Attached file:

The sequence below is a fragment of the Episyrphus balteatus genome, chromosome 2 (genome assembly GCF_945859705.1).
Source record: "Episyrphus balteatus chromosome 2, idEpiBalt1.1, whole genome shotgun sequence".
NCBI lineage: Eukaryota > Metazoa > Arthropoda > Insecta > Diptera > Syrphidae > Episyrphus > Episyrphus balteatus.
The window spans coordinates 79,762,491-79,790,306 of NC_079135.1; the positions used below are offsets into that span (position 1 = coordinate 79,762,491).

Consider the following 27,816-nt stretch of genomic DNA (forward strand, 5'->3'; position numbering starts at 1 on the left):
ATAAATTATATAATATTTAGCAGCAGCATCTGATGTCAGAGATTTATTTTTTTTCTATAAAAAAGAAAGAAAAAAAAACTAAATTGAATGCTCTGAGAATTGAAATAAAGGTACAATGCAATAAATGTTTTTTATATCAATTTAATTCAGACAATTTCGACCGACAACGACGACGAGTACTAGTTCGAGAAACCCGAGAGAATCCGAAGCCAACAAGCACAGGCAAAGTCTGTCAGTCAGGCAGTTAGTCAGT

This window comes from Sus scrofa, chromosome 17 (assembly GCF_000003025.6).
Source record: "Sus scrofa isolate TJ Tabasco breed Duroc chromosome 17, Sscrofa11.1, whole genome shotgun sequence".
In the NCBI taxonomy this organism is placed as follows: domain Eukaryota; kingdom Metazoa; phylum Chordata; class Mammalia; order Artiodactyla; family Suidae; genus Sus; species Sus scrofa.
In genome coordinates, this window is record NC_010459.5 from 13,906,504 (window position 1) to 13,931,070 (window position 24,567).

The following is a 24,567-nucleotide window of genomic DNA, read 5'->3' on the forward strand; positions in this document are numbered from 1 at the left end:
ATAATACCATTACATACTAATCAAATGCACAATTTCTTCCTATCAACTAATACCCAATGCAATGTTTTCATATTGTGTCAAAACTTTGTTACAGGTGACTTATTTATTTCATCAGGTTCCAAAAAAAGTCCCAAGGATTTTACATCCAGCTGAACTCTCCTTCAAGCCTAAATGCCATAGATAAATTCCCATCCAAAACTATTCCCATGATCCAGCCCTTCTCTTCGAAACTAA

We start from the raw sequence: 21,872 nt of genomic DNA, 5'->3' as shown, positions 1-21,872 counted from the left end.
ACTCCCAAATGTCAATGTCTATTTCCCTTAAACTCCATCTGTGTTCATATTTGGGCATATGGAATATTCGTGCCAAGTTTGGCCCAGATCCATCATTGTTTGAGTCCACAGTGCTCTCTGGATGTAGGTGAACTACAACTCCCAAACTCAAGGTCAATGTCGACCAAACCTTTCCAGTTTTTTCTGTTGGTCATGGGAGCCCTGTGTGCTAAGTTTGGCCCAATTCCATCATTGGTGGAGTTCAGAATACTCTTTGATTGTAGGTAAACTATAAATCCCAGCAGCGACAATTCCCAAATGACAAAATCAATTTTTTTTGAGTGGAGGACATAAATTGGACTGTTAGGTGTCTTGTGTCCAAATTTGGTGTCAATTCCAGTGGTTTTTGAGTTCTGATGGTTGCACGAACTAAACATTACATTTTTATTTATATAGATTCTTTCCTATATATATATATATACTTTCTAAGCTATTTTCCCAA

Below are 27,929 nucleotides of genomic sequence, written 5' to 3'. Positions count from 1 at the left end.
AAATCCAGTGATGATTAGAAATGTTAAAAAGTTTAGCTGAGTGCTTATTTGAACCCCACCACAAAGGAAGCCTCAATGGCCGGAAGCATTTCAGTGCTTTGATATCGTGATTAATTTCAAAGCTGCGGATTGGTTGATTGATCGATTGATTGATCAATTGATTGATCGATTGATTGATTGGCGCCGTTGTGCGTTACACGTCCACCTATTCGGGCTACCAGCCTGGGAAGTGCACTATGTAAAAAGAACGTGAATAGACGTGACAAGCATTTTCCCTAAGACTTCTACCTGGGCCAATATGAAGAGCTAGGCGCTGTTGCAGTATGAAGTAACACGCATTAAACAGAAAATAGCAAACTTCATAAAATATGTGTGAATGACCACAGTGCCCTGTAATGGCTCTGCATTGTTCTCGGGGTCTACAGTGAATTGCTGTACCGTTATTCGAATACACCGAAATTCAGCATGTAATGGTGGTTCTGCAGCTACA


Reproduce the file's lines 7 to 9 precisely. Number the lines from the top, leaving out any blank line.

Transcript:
This window comes from Sus scrofa, chromosome 17 (assembly GCF_000003025.6).
Source record: "Sus scrofa isolate TJ Tabasco breed Duroc chromosome 17, Sscrofa11.1, whole genome shotgun sequence".
In the NCBI taxonomy this organism is placed as follows: domain Eukaryota; kingdom Metazoa; phylum Chordata; class Mammalia; order Artiodactyla; family Suidae; genus Sus; species Sus scrofa.